Friday, February 19, 2010

My Shameful Defect of Character

My Shameful Defect of Character

These are hard times. I wake up at two in the morning wondering how I’ll make it through the year. What happened to my money? My wallet is flat. My investment portfolio is a joke. The paper my dismal checking account statement is printed on cost the life of a good tree. My emergency savings account at the Bank of Beautyrest is empty. Each day I read the employment ads in the paper.

I used to joke that if all else failed, I could probably get a job waiting tables, slinging hash, washing dishes. But now I must confess to a shameful secret, a painful defect in my character. While for most people it is a simple thing to deftly swish coffee into a cup, I would rather invent a power source which uses a minute speck of dust, negotiate the end of all wars, or implant a device which leaks common sense into the brains of all politicians. Anything would be easier for me than restaurant work. In short, I lack the necessary skills to wait tables. I tried. I failed. Here’s what happened. I was sweet sixteen. My friend Charlotte asked me to cover her job while she went on vacation with her family. So, for two interminable weeks I worked the early shift at Frip’s CafĂ©.

Everyone in Harlem gathered at Frip’s. The merchants congregated for mid-morning coffee. Their employees dashed in for a quick and nourishing lunch. Housewives graced the establishment for mid-afternoon pie. Football heroes swaggered in after practice to fill up on double cheese-burgers with fries. Families filled the booths for an evening meal. Frip’s was a landmark, now a piece of history, but then as vital to the nourishment of our community as church.

I was a girl from the farm, lacking the grace and sophistication of the ‘town’ girls. I was shy and awkward. My hands shook holding the coffee pot. I could not carry a cup in a saucer without jiggling the cup. Once I juggled the cup, splattering coffee everywhere. I even dumped a plate of spaghetti with meat balls in a tourist’s lap. What’s worse, I tried to clean it up. When the elderly men teased me, attempting to put me at ease, my face turned beet red, my eyes watered, threatening to spill over, my throat closed and I hung my head and stumbled back through the swinging doors to the refuge of the kitchen.

In the kitchen Beulah ruled. She had cooked at Frip’s for years. She had trained dozens of young women. Beulah cared. She tried her best with me. I think she even liked me. But I was impossible. For example, there is a special language in restaurants. When you order two eggs over easy, ham, hash-browns, and whole wheat toast, the waitress conveys the order to the cook in a kind of short-hand code. I always bungled the code. Beulah would roll her eyes in exasperation and gently correct me. I would repeat what she said and then promptly forget. I was so afraid of making mistakes that all I did was make mistakes. When she rang the bell signaling ‘order up’, I could not remember which customer to take the food to. ‘Chicken fried steak’ arrived in front of ‘hot beef sandwich’. I don’t know who was more relieved to see Charlotte return; me, Beulah or the customers. I washed dishes at Frip’s from time to time, but nobody ever asked me to go back on the floor. I was an unmitigated failure.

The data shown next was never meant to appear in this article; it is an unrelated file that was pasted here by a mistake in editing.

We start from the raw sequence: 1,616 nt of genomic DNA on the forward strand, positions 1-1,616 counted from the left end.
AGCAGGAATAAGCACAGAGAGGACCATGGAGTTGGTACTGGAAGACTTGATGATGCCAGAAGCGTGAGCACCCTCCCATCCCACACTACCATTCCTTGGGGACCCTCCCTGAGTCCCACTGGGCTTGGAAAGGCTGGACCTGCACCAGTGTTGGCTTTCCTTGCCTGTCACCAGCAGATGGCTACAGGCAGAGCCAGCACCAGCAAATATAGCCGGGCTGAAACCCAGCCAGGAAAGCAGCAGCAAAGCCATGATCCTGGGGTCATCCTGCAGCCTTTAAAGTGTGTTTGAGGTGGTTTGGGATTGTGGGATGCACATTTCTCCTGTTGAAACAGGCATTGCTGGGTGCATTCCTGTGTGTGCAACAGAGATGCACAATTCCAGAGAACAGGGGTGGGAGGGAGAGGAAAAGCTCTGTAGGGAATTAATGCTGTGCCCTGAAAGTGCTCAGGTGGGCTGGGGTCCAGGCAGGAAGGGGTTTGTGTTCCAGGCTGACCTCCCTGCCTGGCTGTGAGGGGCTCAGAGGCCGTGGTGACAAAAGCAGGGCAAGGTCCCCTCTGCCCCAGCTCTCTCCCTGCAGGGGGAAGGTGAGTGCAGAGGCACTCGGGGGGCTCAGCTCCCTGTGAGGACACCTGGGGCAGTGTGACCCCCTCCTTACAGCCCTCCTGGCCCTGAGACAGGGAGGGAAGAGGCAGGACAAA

Because of this excruciating early experience I have great empathy for restaurant workers. I know how hard their job is. I admire their multi-faceted skills. I see the human being, the unique individual, living a life of service.

So I surprised myself on my recent visit with my friends in Watson , Saskatchewan , the owners of the Quick Stop Diner. The restaurant was crowded all the way up to closing time. I drank tea at a corner table and watched the activity. Sharon had told me she would have to wait tables all by herself the following day. I wanted to help. As I sat there I took note of how the process flowed from order to kitchen to tables. I hatched a plan to redeem myself after all these years. I knew I could help Sharon . After all, my fiasco was safely in the past and I was no longer that shy, bumbling youth.

We did a brisk breakfast and lunch trade. In my new yellow Quick Stop Diner tee-shirt and apron, I put out cups and saucers and cream, napkins and tableware, delivered jellies and catsup, poured coffee, joked with the customers and carted dirty dishes back to the station. I left most of the order taking and food serving to Sharon . I figured to ease into that part of the job. I planned to sign up for advanced training my next trip. I was relaxed. I felt good. Ahhh, sweet success.

Well, almost. There was the incident with the coffee machine. Sharon had explained the precise steps. First place the filter in the basket and hold the basket under the bean grinder. Next slide the basket filled with freshly ground coffee into the slots beneath the water shower. Place the pot on the heat pad. Pour water into the reservoir. The rest is automatic. Sure, simple. I can do that. In actual practice, to my dismay, no two steps may be reversed. Unless the basket is firmly in place and the pot beneath it, you’d better not pour the water into the well. After Sharon mopped the floor, I noticed she raced to beat me to the coffee machine when the pot was almost empty. It was mid-afternoon before I had another chance to make a pot of coffee. I felt like the little train that could. I know I can. I know I can. I know I can. Grind. Basket. Pot. Fill. Auto. Yahoo!

I figure I’ll need two more trips to the Quick Stop Diner for advanced training and then I can apply for my new job. First I will need to master order taking and food serving, including language interpretation. Then I’ll finalize my training with money handling, change making, and charge machines. Two trips. Or maybe three. Soon I’ll master the diverse intricacies. Or, I can always wash dishes.


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